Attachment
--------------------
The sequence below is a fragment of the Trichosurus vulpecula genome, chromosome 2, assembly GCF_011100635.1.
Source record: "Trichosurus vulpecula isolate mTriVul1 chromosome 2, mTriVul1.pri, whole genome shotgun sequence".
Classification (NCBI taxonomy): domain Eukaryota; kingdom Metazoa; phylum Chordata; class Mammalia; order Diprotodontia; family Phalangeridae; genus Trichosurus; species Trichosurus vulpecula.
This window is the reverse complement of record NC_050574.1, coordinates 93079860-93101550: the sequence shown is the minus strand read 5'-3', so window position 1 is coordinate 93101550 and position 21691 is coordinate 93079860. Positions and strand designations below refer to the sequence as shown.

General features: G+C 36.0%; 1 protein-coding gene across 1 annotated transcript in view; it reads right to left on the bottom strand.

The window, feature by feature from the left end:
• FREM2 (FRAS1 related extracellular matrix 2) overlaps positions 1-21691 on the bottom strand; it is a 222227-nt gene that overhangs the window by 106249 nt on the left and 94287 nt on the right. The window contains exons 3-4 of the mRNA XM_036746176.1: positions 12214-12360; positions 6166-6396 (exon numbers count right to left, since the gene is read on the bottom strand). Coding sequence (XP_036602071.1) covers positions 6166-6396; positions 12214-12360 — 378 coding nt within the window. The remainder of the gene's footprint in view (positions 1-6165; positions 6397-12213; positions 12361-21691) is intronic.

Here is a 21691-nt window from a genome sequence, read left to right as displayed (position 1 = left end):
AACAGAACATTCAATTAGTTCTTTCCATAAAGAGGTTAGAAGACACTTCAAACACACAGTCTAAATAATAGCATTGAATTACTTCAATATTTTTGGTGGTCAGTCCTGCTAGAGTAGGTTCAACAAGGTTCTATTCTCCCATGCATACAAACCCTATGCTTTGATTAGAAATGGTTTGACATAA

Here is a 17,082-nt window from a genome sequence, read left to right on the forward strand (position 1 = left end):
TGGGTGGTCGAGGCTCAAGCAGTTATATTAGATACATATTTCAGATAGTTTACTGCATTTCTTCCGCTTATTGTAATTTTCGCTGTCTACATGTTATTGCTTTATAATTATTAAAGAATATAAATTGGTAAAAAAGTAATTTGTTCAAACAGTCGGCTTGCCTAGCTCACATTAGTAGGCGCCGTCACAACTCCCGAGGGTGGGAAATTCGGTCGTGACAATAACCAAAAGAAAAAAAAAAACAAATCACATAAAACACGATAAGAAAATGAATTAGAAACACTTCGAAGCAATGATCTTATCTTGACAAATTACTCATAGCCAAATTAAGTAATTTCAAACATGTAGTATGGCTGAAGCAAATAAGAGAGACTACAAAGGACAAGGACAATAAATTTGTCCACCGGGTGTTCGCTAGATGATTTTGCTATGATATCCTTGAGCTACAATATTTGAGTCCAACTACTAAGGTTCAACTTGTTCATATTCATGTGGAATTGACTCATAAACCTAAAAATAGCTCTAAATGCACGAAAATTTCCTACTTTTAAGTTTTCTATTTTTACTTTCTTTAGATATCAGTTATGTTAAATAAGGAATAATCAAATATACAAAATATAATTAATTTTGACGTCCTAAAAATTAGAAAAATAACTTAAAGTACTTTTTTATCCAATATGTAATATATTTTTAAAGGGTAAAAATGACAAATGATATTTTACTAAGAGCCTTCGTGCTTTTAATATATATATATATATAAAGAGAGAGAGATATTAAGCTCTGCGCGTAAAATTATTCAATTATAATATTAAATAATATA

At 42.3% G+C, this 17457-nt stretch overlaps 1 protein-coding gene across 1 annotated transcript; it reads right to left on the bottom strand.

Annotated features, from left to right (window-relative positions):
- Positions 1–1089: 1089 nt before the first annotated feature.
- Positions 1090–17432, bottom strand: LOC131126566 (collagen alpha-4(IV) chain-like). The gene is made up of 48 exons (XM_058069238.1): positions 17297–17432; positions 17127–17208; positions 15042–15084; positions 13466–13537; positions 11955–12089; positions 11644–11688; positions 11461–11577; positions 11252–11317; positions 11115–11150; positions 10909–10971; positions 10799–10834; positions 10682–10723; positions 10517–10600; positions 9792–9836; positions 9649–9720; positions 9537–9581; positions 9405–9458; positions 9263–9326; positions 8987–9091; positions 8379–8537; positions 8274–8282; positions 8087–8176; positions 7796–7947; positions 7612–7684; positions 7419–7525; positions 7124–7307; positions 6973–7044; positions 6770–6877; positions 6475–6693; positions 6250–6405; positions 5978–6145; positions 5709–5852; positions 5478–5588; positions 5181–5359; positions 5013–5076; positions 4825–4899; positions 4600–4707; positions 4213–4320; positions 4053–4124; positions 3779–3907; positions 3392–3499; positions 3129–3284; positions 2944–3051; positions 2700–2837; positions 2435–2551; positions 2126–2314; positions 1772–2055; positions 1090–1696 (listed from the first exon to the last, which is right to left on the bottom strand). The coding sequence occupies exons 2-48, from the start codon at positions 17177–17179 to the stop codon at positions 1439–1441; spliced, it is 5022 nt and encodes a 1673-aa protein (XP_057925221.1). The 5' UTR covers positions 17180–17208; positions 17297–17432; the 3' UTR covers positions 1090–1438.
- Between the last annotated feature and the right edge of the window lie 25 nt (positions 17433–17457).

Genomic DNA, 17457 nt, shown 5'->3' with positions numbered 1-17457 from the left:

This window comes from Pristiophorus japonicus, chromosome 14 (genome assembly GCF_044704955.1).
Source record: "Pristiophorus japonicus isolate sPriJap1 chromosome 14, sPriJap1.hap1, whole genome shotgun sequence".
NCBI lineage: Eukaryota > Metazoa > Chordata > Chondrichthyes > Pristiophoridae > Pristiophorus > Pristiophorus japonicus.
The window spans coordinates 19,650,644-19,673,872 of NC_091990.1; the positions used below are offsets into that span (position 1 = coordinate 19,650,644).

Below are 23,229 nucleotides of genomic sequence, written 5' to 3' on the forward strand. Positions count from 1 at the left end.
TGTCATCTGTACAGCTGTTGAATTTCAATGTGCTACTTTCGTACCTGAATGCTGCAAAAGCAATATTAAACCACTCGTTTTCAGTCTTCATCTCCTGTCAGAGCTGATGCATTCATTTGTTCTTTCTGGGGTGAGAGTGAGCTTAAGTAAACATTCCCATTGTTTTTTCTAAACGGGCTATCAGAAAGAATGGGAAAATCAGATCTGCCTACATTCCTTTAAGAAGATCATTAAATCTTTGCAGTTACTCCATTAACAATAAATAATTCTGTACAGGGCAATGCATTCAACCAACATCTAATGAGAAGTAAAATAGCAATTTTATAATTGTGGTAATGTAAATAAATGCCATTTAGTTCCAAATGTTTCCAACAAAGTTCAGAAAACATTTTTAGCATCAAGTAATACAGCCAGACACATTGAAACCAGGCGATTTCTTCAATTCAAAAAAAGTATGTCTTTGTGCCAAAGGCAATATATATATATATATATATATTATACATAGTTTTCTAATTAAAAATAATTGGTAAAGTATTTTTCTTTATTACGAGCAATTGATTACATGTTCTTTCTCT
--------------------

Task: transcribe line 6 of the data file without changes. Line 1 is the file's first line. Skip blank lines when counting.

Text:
The window, feature by feature from the left end: